New Spatially Resolved Observations of the T Cha Transition Disk and Constraints on the Previously Claimed Substellar Companion

orbital

χ2 slices at the fixed contrast ratio for all L observations as well as 2013 NaCo Ks observations, with filled contours at 1 to > 4σ confidence limits. The line indicates a circular orbit in the plane of the outer disk. The ×s show the initial position of the putative companion from our re-reduction of the 2010 NaCo L data, while the circles show the predicted position(s) of a planet on the orbit. We plot two since the planet could be orbiting in either direction.

Abstract: We present multi-epoch non-redundant masking observations of the T Cha transition disk, taken at the VLT and Magellan in H, Ks, and L’ bands. T Cha is one of a small number of transition disks that host companion candidates discovered by high-resolution imaging techniques, with a putative companion at a position angle of 78 degrees, separation of 62 mas, and contrast at L’ of 5.1 mag. We find comparable binary parameters in our re-reduction of the initial detection images, and similar parameters in the 2011 L’, 2013 NaCo L’, and 2013 NaCo Ks data sets. We find a close-in companion signal in the 2012 NaCo L’ dataset that cannot be explained by orbital motion, and a non-detection in the 2013 MagAO/Clio2 L’ data. However, Monte-carlo simulations show that the best fits to the 2012 NaCo and 2013 MagAO/Clio2 followup data may be consistent with noise. There is also a significant probability of false non-detections in both of these data sets. We discuss physical scenarios that could cause the best fits, and argue that previous companion and scattering explanations are inconsistent with the results of the much larger dataset presented here.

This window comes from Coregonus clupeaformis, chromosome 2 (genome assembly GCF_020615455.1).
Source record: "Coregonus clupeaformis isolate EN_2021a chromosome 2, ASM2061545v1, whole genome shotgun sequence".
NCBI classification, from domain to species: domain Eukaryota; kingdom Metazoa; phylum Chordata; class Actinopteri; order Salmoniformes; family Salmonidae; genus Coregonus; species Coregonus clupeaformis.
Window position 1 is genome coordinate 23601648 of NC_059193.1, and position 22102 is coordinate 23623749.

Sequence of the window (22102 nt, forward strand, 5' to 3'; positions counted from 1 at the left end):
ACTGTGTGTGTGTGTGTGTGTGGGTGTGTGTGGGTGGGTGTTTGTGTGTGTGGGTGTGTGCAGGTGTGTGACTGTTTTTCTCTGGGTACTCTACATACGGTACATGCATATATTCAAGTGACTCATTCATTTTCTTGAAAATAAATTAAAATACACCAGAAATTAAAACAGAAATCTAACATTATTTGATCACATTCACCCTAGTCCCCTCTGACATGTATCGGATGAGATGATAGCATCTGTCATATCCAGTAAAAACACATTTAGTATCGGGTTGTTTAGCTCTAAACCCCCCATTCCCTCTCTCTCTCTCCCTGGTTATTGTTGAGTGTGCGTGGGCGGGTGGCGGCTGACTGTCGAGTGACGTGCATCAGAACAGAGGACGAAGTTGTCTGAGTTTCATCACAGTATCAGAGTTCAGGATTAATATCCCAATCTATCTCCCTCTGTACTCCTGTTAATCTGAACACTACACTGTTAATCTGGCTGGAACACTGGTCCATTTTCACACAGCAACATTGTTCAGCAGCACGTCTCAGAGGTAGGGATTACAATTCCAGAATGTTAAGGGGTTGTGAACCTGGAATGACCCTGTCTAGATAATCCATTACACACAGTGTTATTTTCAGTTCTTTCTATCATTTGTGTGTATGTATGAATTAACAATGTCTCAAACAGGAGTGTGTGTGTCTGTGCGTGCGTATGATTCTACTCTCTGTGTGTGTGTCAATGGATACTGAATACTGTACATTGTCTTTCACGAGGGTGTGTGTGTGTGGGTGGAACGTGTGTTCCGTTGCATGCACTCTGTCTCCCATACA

Sallum, S., et al. “New Spatially Resolved Observations of the T Cha Transition Disk and Constraints on the Previously Claimed Substellar Companion”
ApJ, 801, 85, 2015     arxiv preprint

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